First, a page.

DEAR HARRIETTE: Happenstance or convenience or whatever has caused me to spend a lot of time with a co-worker who gets on my nerves. She constantly talks about people from the moment she gets to work until she leaves in the evening. She and I are the only single people at our job, so we gravitated to each other due to our situation. We started going to happy hour sometimes, and even working out on occasion. Now I realize I can't take her endless negativity. How can I peel myself away from her without causing a rift at work? -- Running for Cover, Monticello, New York
DEAR RUNNING FOR COVER: Friendships that begin based on convenience often become fraught with challenges over time, because they are cultivated for less-than-optimal reasons. That said, you do not have to commit to hanging out with this woman for the rest of your tenure at your company. You need to wean her off of your constant interactions with care and strategy.
Think about how you would prefer to spend your time. What hobbies might you want to take up after work? Join a class but simply tell her you are busy. Don't talk about the class, because she may want to join it too. Do extra work on some days so you become unavailable to eat together. Be proactive and get to know other members of your team. Spend time cultivating bonds with your boss and other co-workers.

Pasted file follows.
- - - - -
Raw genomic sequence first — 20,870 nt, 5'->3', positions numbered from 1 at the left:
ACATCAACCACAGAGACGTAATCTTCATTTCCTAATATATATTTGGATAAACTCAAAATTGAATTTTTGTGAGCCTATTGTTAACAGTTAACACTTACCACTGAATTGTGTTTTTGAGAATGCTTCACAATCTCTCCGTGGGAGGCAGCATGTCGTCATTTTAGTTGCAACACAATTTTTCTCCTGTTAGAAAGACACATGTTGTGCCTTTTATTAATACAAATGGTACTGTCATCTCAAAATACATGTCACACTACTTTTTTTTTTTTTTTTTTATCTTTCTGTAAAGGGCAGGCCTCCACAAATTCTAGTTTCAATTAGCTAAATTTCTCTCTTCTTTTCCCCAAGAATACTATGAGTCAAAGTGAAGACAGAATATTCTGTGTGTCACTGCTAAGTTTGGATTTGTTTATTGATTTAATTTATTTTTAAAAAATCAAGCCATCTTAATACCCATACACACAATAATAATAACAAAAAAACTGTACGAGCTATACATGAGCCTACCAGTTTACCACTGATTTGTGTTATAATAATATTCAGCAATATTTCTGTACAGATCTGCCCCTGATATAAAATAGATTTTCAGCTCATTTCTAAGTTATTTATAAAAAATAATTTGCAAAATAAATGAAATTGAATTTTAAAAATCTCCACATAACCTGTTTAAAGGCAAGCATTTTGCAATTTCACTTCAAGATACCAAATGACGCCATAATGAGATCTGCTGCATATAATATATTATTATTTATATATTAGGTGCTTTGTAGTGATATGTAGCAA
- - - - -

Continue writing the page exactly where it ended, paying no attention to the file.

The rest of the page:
DEAR HARRIETTE: I am getting so tired of politics. My husband keeps some news channel on at every waking moment, and I have had it. I don't want to hear the crazy stuff coming from the White House or from the range of pundits that my husband is obsessed with watching. I have had enough. We have two kids, and I don't want them to think that our country is made up of arguments with people getting nothing done. How can I limit the onslaught of news and protect my family? -- Turn it Off, Dallas
DEAR TURN IT OFF: Talk to your husband about the importance of creating safe space at home -- meaning safe from the woes of the world, both political and violent. Ask him to agree to turn off the TV during particular hours and in specific common rooms so the children's exposure is limited.
On key occasions, talk to your children about current events so they are aware of the political landscape. Help them form their own opinions about particular political topics appropriate to their ages. Help your children understand the mechanics of the political process as well. They can have a voice, if they choose, but your home doesn't have to be ground zero for every pundit to state his or her case.